This is for those of you who think I’m at my best when dealing with social media as a topic area.
(Keen blog snorkellers may have noticed that I’m essaying a move away from just ranty nonsense about social media to more considered, but still ranty, horse-droppings about other elements of the communications mix. But it’s not to say that here isn’t still stuff to marvel at in the wacky world of social media, with all those fine gals, guys and horrible, abnormal cretins who are busy filling up the internet with mindless, unentertaining shyte. Oooop – did I say that out loud?)
So – thanks to the Evening Standard yesterday evening for their profile of Mark Zuckerberg (for those living in an hermetically-sealed coffin, buried at a depth of 75 metres beneath the Gobi Desert, he’s the 25-year-old wunderkind behind the terrifying Book of Face) and the idea that Facebook has a bigger advertising potential than Google. Which makes it pretty damn’ huge, ladies and gentlemen. As an aside, it also makes Marky richer than several squillion Croesuses, and good on him. Putting an interpretation on this, it means that otherwise sensible companies will be able to stop messing about with Facebook groups, sack their overpaid Heads of Social Media Strategy (bye-bye Scott Monty), and spend their money sensibly on the only thing that social media will ever offer to a commercial concern – advertising space. Yes, good old above-the-line.
What this means is, finally, we can all blow a big, fat raspberry in the face of the truly evil American idea of ‘The Conversation’. Ooooo – it’s all about The Conversation. The Conversation – it’s the future of business. We need to have ‘The Conversation’. I even came across – and I’m not going to link to it, it makes me all wobbly and cross – someone, with (I presume) a straight face, actually suggesting that a good measurement of social media strategy effectiveness would be a ‘share of conversation index’. Oh – please just f*ck off. You nasty little hippy.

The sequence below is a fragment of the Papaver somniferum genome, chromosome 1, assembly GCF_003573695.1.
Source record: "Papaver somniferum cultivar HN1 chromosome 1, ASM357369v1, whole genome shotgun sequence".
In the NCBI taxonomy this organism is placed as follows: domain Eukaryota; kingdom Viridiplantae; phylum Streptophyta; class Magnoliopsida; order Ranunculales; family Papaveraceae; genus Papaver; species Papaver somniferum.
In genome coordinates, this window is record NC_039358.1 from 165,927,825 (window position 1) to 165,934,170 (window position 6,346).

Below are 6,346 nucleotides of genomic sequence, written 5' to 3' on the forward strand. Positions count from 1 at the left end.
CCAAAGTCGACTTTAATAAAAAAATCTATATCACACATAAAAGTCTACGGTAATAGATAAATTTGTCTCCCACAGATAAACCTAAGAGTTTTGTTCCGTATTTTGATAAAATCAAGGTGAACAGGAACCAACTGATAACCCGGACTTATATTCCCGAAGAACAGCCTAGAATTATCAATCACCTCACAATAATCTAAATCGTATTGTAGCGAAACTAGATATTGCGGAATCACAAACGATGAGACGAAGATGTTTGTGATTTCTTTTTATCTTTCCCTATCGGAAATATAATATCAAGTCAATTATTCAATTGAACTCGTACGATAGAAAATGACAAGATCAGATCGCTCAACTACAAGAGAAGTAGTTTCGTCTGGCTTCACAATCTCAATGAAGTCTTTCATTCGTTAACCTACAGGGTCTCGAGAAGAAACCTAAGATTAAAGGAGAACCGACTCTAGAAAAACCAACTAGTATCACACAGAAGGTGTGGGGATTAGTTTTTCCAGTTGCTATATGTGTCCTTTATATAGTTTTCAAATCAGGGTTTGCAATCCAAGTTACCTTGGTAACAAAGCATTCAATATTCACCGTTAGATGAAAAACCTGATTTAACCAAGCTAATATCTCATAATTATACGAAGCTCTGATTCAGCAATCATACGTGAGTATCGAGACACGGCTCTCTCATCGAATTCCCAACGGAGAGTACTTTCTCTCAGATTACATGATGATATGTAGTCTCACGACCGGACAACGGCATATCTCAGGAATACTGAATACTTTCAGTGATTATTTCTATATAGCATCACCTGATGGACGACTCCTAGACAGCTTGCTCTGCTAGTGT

And, therefore, the inevitable demise of The Conversation will mean a drop off in the slew of noisome Twitteration that’s being forced down our throats currently. Once and for all, Twitter is an ego trip and no-one cares what you are reading or eating or thinking/watching/excreting etc etc – except those people who also think that someone might be interested in what they are etc etc etc. This is why Twitter’s growth is slowing in the US. It’s a fad, always has been, and it will be for the rest of its (hopefully) short and dwindling existence.
Meanwhile, stuff surfaces proving once again a) the danger of social media to a company or brand and b) that every company, among its employees, has a greater or lesser number of fuckwits who I wouldn’t trust with a digestive biscuit, never mind access to a uncontrolled, unregulated, global communications portal.
Recently the employees of two UK electrical retailers – Currys and PC World – created a Facebook group, poking fun at their customers. Really, really stupid, did nothing for corporate reputation and, I sincerely hope, nothing for the career prospects of those who set the group up. Now, I read, again in The Standard (great paper – free, d’you see?), that they’ve done it again – and the clowns have set up a Facebook page as an open letter to their bosses, which – in summary – accuses them of being barriers to free speech. The sheer enormity of their delusion and stupidity is beyond comprehension.
And finally, as a little light relief, here’s something from msn.co.uk. I’ve said it before, and I’ll say it again – in capitals, just in case you’re missing the point – DO NOT LET YOUR EMPLOYEES ANYWHERE NEAR SOCIAL MEDIA IN WORK TIME, ON WORK BUSINESS, OR ON BEHALF OF YOUR BRAND OR COMPANY. There’s a lot of stupid people out there. Beware.